The editorial “House gets it mostly right on labor law” misses the mark.
The primary provision of the bill that the Globe finds sensible — allowing unions to “charge nonmembers if they use union services” — is not the best solution available to fix Massachusetts’ labor law. However, there is a sensible avenue to solve the purported free-rider problem: Eliminate exclusive representation. Exclusive-representation laws force union representation on unwilling individuals, just because a majority of their colleagues voted for it in the past. Nonmembers are compelled to work under a union contract, the contents of which they have no say in.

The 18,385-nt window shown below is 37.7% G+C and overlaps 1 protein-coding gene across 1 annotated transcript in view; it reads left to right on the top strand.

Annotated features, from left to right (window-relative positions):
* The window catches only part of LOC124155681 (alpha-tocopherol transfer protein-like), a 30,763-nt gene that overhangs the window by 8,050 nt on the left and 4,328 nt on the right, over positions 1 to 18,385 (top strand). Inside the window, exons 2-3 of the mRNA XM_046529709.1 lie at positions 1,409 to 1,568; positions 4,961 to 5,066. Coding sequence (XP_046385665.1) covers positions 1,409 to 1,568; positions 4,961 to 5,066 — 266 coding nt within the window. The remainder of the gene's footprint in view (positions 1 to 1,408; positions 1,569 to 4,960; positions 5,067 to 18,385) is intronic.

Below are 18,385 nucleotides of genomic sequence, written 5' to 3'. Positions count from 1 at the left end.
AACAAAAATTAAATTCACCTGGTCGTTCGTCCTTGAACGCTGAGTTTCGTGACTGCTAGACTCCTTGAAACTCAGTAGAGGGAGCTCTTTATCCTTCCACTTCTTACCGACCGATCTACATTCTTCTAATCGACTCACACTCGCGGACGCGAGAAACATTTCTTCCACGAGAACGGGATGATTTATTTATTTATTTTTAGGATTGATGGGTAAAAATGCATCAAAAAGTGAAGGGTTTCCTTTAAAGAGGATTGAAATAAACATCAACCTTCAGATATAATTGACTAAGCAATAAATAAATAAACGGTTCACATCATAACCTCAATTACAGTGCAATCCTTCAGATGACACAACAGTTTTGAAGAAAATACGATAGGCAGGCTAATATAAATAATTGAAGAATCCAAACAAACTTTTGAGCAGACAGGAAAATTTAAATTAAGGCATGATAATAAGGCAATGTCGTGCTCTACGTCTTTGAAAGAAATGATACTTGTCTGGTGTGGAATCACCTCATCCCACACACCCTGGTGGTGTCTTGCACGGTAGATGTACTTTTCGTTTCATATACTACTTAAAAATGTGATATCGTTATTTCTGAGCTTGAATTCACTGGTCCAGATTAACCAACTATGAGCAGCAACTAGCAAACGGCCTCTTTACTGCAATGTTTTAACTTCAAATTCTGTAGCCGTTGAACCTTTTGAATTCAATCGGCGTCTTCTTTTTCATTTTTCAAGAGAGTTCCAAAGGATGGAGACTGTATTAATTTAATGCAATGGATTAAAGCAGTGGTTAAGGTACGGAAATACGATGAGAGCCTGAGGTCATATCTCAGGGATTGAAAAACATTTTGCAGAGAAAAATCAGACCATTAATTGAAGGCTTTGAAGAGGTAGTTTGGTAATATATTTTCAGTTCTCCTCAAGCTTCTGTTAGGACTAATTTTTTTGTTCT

There is a better way. Legislation, which could please all sides, should make a clean break between the union and nonmembers. Nonmembers should be free to negotiate directly with their employer and find their own representation during grievance procedures. This way, unions provide services only to workers who are full-fledged dues-paying members.
It is past time to stop forcing union representation on workers and provide individuals the freedom to choose how they are represented at the workplace.
Originally published at the Boston Globe.